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The University of Miami’s QUEIA, for Quiet Ultra-Efficient Integrated Aircraft, has engines embedded in the top part of the trailing edge to increase lift. The high lift-to-drag ratio results in a lower stall speed, which translates to a take-off distance of only 1,579 feet, about a sixth that of the new Boeing 787. (QUEIA Team)

Inexperience Wanted

Student engineers answer NASA’s call to design the airplane of 2058.

Among the college entries, an eight-person team from Georgia Tech won in the graduate student category for their biplane of the future. A high-lift, low-drag, straight-wing design, it carries large rotors at the wingtips that spin from the force of air sweeping off the end of the wing—energy normally wasted, but, in this concept, fed back to the system.

“Aviation needs a revolution in vehicle design,” says Georgia Tech team member Kemp Kernstein. “This aircraft attempts to regain many aspects of lost energy in flight, use more efficient systems, operate at more efficient power settings, all while keeping the noise as low as possible.”

A six-person team from Virginia Tech, all sophomores, won in the undergraduate slot with a design called STINGRAE, for Short Take-off Integrated Nacelle-less Geometry for Reduction of Acoustics and Emissions. The airplane’s four engines are enclosed in a quasi-blended wing body to increase lift and reduce drag. And because jet engines operate most efficiently at maximum thrust, says team member Stephen Pace, pilots would use all four engines on takeoff. Then, during cruise, they’d power off two of them while operating the other two at max throttle.

“The problems facing our nation and planet regarding energy and environmental sustainability are immense,” says Pace. “The absolute most important performance advantage of our design is lower specific fuel consumption. [We’re] proud to be acknowledged by NASA for contributing to the solution.”

A University of Miami team placed second in the undergrad category with a 250-passenger, blended wing body called QUEIA, for Quiet Ultra-Efficient Integrated Aircraft. “We decided that we could take the flying wing design to the next level,” says team member Joseph Dussling. A key feature is the Co-Flow Jet concept, he says, with engines embedded in the top part of the trailing edge to increase lift. The team’s computational fluid dynamics calculations show that QUEIA’s lift-to-drag ratio would virtually double that of a Boeing 737 or even the new 787.

Three members of the design team will return to Miami this fall for their senior year. “The team is actually very excited about the future of QUEIA,” says Dussling. They’ve received funding for the continued development of their design, and the work they’ve done thus far has provided a huge head start, which they’ll build upon for their senior design project.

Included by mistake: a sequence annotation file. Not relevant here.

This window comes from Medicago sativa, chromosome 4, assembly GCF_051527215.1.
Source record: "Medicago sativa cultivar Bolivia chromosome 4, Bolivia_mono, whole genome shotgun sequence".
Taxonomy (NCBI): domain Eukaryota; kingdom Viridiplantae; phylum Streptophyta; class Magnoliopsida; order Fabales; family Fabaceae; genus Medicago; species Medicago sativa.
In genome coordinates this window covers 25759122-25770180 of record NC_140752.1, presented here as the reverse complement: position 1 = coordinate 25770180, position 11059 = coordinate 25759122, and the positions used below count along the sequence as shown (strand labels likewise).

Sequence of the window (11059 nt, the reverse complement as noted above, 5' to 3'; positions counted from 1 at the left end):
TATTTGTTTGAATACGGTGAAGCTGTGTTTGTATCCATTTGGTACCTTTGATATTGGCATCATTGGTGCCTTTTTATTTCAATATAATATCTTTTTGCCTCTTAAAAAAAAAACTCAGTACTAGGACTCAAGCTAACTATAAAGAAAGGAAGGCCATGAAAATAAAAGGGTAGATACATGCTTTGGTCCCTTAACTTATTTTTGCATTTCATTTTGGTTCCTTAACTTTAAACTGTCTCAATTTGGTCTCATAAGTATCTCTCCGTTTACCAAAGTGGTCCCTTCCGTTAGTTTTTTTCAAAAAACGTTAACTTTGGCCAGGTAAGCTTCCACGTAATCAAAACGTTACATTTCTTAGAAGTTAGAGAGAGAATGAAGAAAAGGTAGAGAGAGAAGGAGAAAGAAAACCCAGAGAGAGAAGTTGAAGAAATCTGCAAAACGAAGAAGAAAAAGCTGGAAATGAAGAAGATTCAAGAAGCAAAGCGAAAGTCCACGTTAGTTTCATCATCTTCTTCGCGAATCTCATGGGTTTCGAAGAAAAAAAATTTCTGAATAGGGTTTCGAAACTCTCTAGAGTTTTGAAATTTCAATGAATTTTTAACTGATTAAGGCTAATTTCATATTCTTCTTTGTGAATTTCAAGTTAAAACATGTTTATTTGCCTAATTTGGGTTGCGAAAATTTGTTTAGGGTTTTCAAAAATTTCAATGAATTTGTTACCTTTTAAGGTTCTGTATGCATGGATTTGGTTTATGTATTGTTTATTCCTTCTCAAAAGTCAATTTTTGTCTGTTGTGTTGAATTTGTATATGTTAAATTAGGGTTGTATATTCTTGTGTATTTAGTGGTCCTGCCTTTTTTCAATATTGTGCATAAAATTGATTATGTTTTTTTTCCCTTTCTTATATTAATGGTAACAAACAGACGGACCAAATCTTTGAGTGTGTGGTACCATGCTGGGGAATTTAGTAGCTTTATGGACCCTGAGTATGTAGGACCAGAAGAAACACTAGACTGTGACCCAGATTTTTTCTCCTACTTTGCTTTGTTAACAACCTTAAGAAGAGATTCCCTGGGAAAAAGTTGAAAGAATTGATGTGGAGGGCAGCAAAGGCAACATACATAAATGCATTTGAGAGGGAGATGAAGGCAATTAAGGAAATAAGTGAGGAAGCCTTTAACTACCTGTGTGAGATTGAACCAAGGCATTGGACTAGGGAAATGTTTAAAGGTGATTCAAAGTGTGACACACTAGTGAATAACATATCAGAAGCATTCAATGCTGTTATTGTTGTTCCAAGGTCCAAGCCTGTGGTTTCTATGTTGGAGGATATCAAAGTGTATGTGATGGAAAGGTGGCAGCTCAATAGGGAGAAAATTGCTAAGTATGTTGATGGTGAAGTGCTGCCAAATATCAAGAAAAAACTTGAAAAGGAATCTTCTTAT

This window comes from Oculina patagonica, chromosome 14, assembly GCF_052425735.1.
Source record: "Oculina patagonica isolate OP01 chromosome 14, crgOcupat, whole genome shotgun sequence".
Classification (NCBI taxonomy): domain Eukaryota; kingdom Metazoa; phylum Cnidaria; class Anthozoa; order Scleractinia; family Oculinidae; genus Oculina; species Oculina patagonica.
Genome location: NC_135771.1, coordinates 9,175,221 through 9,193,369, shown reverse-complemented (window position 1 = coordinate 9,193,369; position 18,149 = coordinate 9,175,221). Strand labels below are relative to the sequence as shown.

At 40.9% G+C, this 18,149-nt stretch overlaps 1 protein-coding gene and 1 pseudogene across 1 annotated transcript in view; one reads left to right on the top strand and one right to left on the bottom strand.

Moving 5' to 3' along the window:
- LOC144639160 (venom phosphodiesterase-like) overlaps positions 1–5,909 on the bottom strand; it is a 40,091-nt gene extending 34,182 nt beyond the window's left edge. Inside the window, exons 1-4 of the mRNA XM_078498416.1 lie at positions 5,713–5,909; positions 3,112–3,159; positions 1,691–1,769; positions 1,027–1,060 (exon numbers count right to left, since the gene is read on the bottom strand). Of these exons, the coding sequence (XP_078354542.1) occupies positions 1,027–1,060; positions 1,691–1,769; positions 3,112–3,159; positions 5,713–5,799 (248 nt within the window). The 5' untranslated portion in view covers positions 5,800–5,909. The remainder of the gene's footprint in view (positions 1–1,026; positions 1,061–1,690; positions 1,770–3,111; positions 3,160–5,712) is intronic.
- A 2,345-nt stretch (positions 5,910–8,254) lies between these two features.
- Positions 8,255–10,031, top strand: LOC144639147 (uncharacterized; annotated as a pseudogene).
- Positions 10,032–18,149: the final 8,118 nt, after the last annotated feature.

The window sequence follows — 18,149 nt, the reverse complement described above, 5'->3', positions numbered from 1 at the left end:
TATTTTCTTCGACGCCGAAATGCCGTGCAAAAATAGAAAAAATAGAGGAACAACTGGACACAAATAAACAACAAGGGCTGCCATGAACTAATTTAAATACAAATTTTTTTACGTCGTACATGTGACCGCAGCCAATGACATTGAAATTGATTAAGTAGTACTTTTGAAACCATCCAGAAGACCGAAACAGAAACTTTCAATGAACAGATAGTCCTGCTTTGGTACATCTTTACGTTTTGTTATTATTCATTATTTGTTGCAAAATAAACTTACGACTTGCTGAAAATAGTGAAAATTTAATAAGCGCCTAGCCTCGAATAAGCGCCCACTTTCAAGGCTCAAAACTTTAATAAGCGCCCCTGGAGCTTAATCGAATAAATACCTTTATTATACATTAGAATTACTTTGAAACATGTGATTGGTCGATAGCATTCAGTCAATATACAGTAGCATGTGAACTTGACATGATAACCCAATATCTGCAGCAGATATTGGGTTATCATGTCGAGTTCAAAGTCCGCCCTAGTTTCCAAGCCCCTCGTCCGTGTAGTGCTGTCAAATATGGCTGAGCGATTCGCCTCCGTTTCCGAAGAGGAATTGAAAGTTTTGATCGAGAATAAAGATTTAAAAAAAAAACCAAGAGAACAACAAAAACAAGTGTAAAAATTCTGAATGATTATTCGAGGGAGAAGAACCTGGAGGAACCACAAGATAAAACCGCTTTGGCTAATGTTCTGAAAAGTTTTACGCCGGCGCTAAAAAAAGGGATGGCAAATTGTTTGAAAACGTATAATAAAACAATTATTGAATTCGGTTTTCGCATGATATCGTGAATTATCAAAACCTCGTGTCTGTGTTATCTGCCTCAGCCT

“QUEIA and the Boeing 737-800 have comparable maximum payloads,” he says. “QUEIA, however, uses about half of the fuel load while having a range 2,000 nautical miles superior to the 737-800. This is incredibly desirable as the cost of oil continues to rise.”

Even one of the more conventional designs, submitted by eight sophomores from Ohio State University, turned ordinary notions of airliners upside-down. Called PUMA (no acronym, just a big cat with a big leap), their 125-passenger short-take-off-and-landing airplane carries its two General Electric CF34-10 turbofans mounted above the wing as a hedge against ingesting foreign objects. And the aircraft is super light due to the use of composites such as carbon/epoxy compounds and Weldalite 049, a lithium-aluminum alloy, which allows it to use short runways.

“The airline industry is primed for another revolution as consumers demand better fuel economy, greater access to smaller airports, and reduced environmental impact,” says team member Kevin Disotell. “Our team came to see that all of these challenges are fundamentally connected to one another.” Disotell says the entire team entered the competition having completed only an introductory aerospace engineering course. They still placed third. “The learning curve for fundamental design concepts was certainly steep with our inexperience,” he says, “but we came to understand that the design process is a science in itself. Design is just like playing an instrument—one only gets better at it through practice and iteration.”

It can also have financial rewards. The first place teams in the NASA college contest divvied up $5,000 each; second and third place teams won $3,000 and $2,000 respectively. International students will receive engraved plaques. And six U.S. students received a 10-week paid summer internship at NASA’s Ames, Dryden, Glenn, or Langley Research Centers. Depending on the center and its regional cost of living, the internships were valued between $6,500 and $8,500, a taste of the income students can expect from a career in aerospace engineering.

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